None of those cost reductions will amount to much, but you should then have to do far less tank maintenance, spend a lot less fighting algae, and save a little more that way. I think I would just sell this change on the reduced work involved, the more relaxed approach to tank maintenance, and therefore more time to wine and dine your wife (killing all of the cost savings, but greatly reducing the wrath.)

Jim_PA 10-27-2012 05:27 AM

Quote:

Originally Posted by lochaber (Post 2058109)
I'm pretty sure your substrate will be fine, and probably better then blasting grit. Get some cheap/free plants in there to start with, just to help keep nutrients in check. floaters are great, as they can be easily removed as your desired plants fill in.

I'd set the CO2 aside, there is a chance once you get some better experiences and some time in the hobby, you may set up a high tech tank later.

Sometimes it takes a while for plants to get started, and they may go through an adjustment period getting used to the conditions in your tank.

If you can, see if a library in your area has Walstad's book, or can get it through ILL. If you have the time, it's definitely worth reading, and has a lot of good info.

here's the amazon link:
http://www.amazon.com/Ecology-Plante.../dp/0967377307

Good luck


Thanks for the advise, my main concern is with the substrate to start with. The reason being it has a lot of the following, and wondering if it will cause problems?

Iron Pellets
Phosphate Pelets
Trace Pellets

Substrate is loaded with them, I am going to move tank anyway as this seems like a good time anyway since all my plants are dead, I guess I could take the substrate out and wash that stuff out of it? Is the aquarium plants dot com substrate better way to go than the black diamon at this point, I am thinking yes if I wash it out. Thoughts?

Jim_PA 10-27-2012 05:34 AM

Quote:

Originally Posted by Hoppy (Post 2058224)
As I understand it, your goal is to reduce your expenses. That immediately means don't replace anything you now have, unless you can sell what you have for more than you will pay for what you would replace it with.

Your monthly plant related expenses include electricity, CO2, fertilizers. Your light is way too much for a low light tank. If you can sell it for a good price you could save a little there. Or just run two widely spaced bulbs, put a layer of fiberglass window screen over the light (cuts the PAR by 40%) and have it at about 24 inches from the substrate.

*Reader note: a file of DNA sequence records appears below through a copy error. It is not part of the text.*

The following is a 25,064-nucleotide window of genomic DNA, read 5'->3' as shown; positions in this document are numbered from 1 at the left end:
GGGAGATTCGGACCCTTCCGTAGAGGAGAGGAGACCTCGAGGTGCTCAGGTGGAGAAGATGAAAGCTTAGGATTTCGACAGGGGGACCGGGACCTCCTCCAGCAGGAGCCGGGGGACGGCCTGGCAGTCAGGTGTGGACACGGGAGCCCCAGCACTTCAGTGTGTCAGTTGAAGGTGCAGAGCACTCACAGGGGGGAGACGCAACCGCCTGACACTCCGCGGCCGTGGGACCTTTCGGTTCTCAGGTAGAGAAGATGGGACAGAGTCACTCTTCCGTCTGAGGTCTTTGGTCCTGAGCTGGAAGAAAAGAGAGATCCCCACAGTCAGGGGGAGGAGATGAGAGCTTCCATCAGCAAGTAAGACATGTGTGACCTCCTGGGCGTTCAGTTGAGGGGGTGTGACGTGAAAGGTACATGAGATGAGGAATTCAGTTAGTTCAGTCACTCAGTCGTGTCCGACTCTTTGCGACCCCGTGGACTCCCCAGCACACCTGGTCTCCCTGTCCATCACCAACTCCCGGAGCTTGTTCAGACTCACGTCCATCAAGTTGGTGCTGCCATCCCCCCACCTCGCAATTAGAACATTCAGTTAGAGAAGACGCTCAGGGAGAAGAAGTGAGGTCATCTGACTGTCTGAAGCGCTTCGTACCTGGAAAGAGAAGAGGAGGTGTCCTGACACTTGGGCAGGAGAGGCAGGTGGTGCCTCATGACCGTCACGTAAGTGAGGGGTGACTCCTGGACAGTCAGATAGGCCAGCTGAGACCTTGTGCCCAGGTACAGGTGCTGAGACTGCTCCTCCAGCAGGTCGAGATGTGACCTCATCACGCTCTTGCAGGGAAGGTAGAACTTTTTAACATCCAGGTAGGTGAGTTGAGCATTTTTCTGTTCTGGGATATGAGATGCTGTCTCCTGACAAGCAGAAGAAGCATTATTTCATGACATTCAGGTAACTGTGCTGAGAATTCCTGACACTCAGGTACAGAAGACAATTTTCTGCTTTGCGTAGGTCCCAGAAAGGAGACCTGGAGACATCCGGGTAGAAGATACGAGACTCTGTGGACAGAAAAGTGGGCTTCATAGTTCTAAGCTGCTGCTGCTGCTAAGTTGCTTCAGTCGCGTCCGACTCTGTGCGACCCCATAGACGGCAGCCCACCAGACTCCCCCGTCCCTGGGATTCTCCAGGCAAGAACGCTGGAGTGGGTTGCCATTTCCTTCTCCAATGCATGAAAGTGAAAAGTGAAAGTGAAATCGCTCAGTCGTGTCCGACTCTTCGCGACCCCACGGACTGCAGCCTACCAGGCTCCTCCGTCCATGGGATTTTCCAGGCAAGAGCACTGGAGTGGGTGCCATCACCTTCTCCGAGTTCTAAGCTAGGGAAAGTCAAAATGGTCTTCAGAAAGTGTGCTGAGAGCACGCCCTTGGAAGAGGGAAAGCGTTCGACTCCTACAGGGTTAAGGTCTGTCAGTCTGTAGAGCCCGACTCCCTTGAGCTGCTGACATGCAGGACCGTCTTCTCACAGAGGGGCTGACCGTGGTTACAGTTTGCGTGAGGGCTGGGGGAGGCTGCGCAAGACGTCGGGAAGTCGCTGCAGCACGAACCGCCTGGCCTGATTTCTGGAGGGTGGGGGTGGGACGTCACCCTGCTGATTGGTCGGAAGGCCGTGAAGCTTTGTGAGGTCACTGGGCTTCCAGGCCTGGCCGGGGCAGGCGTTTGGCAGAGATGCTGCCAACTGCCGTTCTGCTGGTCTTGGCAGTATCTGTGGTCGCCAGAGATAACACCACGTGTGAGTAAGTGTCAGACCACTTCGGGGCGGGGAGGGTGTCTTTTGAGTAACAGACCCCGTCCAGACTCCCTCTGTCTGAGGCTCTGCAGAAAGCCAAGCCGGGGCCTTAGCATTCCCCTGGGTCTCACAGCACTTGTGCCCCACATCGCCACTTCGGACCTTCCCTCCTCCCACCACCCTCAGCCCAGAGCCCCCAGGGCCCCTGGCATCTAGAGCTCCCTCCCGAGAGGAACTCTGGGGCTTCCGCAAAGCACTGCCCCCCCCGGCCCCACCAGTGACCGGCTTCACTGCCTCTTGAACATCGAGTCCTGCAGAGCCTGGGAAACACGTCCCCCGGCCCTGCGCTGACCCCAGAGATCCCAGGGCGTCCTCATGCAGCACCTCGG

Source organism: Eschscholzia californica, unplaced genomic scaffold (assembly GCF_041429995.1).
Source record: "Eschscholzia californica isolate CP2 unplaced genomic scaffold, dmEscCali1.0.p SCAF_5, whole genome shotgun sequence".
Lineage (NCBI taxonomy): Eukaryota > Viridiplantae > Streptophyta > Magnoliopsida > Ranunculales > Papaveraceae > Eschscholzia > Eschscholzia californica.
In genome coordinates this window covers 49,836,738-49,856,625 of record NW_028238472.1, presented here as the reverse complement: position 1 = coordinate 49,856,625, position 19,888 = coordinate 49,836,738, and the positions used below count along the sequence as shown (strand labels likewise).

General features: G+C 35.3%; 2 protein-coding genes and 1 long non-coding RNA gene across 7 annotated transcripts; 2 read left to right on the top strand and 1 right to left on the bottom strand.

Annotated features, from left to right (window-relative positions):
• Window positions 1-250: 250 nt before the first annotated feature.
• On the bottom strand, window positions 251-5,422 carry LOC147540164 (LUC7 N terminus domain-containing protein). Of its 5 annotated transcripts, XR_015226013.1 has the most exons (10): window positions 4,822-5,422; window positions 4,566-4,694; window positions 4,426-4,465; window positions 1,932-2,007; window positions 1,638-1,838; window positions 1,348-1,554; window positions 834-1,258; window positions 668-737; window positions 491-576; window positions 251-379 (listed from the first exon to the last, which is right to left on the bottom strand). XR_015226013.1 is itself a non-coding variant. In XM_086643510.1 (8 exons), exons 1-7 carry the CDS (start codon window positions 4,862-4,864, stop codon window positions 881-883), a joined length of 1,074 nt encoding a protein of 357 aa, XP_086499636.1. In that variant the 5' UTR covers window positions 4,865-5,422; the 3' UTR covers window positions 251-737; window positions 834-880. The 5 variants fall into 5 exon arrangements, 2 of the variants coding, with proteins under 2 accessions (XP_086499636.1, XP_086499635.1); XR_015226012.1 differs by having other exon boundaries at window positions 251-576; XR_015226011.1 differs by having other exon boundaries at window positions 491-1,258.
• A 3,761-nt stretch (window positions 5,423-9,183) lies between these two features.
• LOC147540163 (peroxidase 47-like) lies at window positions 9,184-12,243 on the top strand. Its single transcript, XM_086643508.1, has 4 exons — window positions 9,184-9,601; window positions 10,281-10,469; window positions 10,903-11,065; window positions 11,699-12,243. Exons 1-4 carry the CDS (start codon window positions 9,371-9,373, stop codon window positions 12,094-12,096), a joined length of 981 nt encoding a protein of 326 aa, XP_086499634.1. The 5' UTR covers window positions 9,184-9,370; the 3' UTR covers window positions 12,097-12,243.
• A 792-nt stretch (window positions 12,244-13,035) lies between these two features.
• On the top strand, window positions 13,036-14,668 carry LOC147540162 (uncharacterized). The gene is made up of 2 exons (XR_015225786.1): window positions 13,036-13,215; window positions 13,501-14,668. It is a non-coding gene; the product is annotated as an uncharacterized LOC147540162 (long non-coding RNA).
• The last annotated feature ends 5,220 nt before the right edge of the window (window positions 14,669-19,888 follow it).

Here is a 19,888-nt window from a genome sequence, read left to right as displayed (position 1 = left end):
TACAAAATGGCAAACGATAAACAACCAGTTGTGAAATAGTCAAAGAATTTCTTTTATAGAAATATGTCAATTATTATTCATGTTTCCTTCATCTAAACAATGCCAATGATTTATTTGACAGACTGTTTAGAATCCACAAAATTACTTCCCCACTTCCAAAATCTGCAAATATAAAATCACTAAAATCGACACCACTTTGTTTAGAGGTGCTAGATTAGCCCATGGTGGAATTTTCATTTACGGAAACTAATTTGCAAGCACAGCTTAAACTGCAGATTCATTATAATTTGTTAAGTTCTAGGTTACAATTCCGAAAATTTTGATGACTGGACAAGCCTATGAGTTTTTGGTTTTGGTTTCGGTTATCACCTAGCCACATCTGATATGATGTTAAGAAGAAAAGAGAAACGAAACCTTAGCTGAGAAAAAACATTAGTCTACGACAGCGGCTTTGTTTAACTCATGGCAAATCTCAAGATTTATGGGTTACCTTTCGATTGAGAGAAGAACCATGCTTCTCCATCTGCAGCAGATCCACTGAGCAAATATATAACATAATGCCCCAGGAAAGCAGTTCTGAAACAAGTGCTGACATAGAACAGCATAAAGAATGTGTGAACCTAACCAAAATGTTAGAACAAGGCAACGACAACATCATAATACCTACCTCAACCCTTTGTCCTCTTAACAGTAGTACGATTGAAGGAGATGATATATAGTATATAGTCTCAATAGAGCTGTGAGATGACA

Since you already have the CO2 system I would keep it, and reduce the bubble rate so you have around 20-30 ppm of CO2 in the water. That should cut down on your CO2 refill costs. You can then reduce your fertilizing to about half or less of the EI dosages, slightly reducing that cost.

None of those cost reductions will amount to much, but you should then have to do far less tank maintenance, spend a lot less fighting algae, and save a little more that way. I think I would just sell this change on the reduced work involved, the more relaxed approach to tank maintenance, and therefore more time to wine and dine your wife (killing all of the cost savings, but greatly reducing the wrath.)

Thanks for the input, I think it more than reduce expenses, but also reduce the time working on the tank each week. Not much time as it is now, and that only to be less soon. What are your thoughts on substrate with info I posted above? So with the light I would just wrap the screen around it? checking now with the light I am at 23 1/2 from the substrate, no room to go any higher. In regards to the ferts I would be fine not having to do anymore of that. Is that any option, but assume I would need to do away with CO2? My CO2 now, I don't even know how many bubbles I have, cannot count, but does change my drop checkers to light green. Sorry for all the questions, just trying to get this right this time.